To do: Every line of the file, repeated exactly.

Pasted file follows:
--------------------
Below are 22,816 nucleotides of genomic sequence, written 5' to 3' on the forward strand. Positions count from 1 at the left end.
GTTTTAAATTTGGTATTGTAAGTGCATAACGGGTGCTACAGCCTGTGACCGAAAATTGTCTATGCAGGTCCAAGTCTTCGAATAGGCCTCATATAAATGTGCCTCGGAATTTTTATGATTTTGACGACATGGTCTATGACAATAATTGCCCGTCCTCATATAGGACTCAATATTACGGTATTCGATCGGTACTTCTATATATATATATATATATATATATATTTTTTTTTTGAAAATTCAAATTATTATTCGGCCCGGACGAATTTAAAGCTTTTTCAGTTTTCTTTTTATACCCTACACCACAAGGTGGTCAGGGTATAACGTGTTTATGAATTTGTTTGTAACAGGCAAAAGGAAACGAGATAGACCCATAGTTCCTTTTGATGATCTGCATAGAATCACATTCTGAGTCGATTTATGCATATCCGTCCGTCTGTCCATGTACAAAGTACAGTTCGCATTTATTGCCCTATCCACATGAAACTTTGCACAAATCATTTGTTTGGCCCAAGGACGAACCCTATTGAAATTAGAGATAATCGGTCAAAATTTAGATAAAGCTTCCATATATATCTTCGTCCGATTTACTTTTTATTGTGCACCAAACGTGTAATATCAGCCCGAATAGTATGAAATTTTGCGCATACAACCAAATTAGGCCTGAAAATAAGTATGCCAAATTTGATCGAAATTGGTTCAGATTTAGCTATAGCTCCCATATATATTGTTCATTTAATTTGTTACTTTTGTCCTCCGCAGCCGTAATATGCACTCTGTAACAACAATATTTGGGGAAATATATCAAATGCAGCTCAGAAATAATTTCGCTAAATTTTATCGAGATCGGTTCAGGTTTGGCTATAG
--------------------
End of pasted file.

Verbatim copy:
Below are 22,816 nucleotides of genomic sequence, written 5' to 3' on the forward strand. Positions count from 1 at the left end.
GTTTTAAATTTGGTATTGTAAGTGCATAACGGGTGCTACAGCCTGTGACCGAAAATTGTCTATGCAGGTCCAAGTCTTCGAATAGGCCTCATATAAATGTGCCTCGGAATTTTTATGATTTTGACGACATGGTCTATGACAATAATTGCCCGTCCTCATATAGGACTCAATATTACGGTATTCGATCGGTACTTCTATATATATATATATATATATATATATTTTTTTTTTGAAAATTCAAATTATTATTCGGCCCGGACGAATTTAAAGCTTTTTCAGTTTTCTTTTTATACCCTACACCACAAGGTGGTCAGGGTATAACGTGTTTATGAATTTGTTTGTAACAGGCAAAAGGAAACGAGATAGACCCATAGTTCCTTTTGATGATCTGCATAGAATCACATTCTGAGTCGATTTATGCATATCCGTCCGTCTGTCCATGTACAAAGTACAGTTCGCATTTATTGCCCTATCCACATGAAACTTTGCACAAATCATTTGTTTGGCCCAAGGACGAACCCTATTGAAATTAGAGATAATCGGTCAAAATTTAGATAAAGCTTCCATATATATCTTCGTCCGATTTACTTTTTATTGTGCACCAAACGTGTAATATCAGCCCGAATAGTATGAAATTTTGCGCATACAACCAAATTAGGCCTGAAAATAAGTATGCCAAATTTGATCGAAATTGGTTCAGATTTAGCTATAGCTCCCATATATATTGTTCATTTAATTTGTTACTTTTGTCCTCCGCAGCCGTAATATGCACTCTGTAACAACAATATTTGGGGAAATATATCAAATGCAGCTCAGAAATAATTTCGCTAAATTTTATCGAGATCGGTTCAGGTTTGGCTATAG